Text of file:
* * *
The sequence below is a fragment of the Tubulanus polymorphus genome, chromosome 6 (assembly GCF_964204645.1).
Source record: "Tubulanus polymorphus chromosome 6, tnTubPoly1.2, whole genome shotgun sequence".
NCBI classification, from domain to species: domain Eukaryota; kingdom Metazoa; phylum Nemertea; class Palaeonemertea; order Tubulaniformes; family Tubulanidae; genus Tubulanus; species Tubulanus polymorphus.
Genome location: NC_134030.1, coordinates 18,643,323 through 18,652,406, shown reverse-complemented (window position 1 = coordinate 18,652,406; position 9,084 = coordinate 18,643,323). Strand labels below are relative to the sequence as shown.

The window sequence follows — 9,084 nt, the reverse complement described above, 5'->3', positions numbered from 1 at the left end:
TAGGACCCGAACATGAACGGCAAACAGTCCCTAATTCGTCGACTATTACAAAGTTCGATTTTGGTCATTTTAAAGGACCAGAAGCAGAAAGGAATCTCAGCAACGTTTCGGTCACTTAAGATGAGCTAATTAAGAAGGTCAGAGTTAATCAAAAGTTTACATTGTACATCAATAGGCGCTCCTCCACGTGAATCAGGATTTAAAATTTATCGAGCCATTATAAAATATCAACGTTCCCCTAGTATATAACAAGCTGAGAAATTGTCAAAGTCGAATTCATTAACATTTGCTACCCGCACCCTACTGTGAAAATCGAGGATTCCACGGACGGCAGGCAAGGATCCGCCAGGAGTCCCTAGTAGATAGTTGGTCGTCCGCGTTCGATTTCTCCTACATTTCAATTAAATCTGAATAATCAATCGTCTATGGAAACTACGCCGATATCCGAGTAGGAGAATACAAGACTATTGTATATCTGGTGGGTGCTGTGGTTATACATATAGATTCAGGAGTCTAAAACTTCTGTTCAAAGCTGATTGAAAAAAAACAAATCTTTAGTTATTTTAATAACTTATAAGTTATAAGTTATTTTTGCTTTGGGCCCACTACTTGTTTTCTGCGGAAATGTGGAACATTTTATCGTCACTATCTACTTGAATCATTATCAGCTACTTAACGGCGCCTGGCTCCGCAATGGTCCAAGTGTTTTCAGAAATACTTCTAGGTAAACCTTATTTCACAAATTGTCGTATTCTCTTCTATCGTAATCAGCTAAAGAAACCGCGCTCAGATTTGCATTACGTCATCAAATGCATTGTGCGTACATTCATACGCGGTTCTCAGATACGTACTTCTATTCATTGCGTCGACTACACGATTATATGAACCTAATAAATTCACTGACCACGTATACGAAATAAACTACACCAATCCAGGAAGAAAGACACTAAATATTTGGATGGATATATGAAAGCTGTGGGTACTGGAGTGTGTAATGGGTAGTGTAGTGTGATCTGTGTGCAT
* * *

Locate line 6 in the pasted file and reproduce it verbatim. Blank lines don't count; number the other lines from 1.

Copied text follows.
TAGGACCCGAACATGAACGGCAAACAGTCCCTAATTCGTCGACTATTACAAAGTTCGATTTTGGTCATTTTAAAGGACCAGAAGCAGAAAGGAATCTCAGCAACGTTTCGGTCACTTAAGATGAGCTAATTAAGAAGGTCAGAGTTAATCAAAAGTTTACATTGTACATCAATAGGCGCTCCTCCACGTGAATCAGGATTTAAAATTTATCGAGCCATTATAAAATATCAACGTTCCCCTAGTATATAACAAGCTGAGAAATTGTCAAAGTCGAATTCATTAACATTTGCTACCCGCACCCTACTGTGAAAATCGAGGATTCCACGGACGGCAGGCAAGGATCCGCCAGGAGTCCCTAGTAGATAGTTGGTCGTCCGCGTTCGATTTCTCCTACATTTCAATTAAATCTGAATAATCAATCGTCTATGGAAACTACGCCGATATCCGAGTAGGAGAATACAAGACTATTGTATATCTGGTGGGTGCTGTGGTTATACATATAGATTCAGGAGTCTAAAACTTCTGTTCAAAGCTGATTGAAAAAAAACAAATCTTTAGTTATTTTAATAACTTATAAGTTATAAGTTATTTTTGCTTTGGGCCCACTACTTGTTTTCTGCGGAAATGTGGAACATTTTATCGTCACTATCTACTTGAATCATTATCAGCTACTTAACGGCGCCTGGCTCCGCAATGGTCCAAGTGTTTTCAGAAATACTTCTAGGTAAACCTTATTTCACAAATTGTCGTATTCTCTTCTATCGTAATCAGCTAAAGAAACCGCGCTCAGATTTGCATTACGTCATCAAATGCATTGTGCGTACATTCATACGCGGTTCTCAGATACGTACTTCTATTCATTGCGTCGACTACACGATTATATGAACCTAATAAATTCACTGACCACGTATACGAAATAAACTACACCAATCCAGGAAGAAAGACACTAAATATTTGGATGGATATATGAAAGCTGTGGGTACTGGAGTGTGTAATGGGTAGTGTAGTGTGATCTGTGTGCAT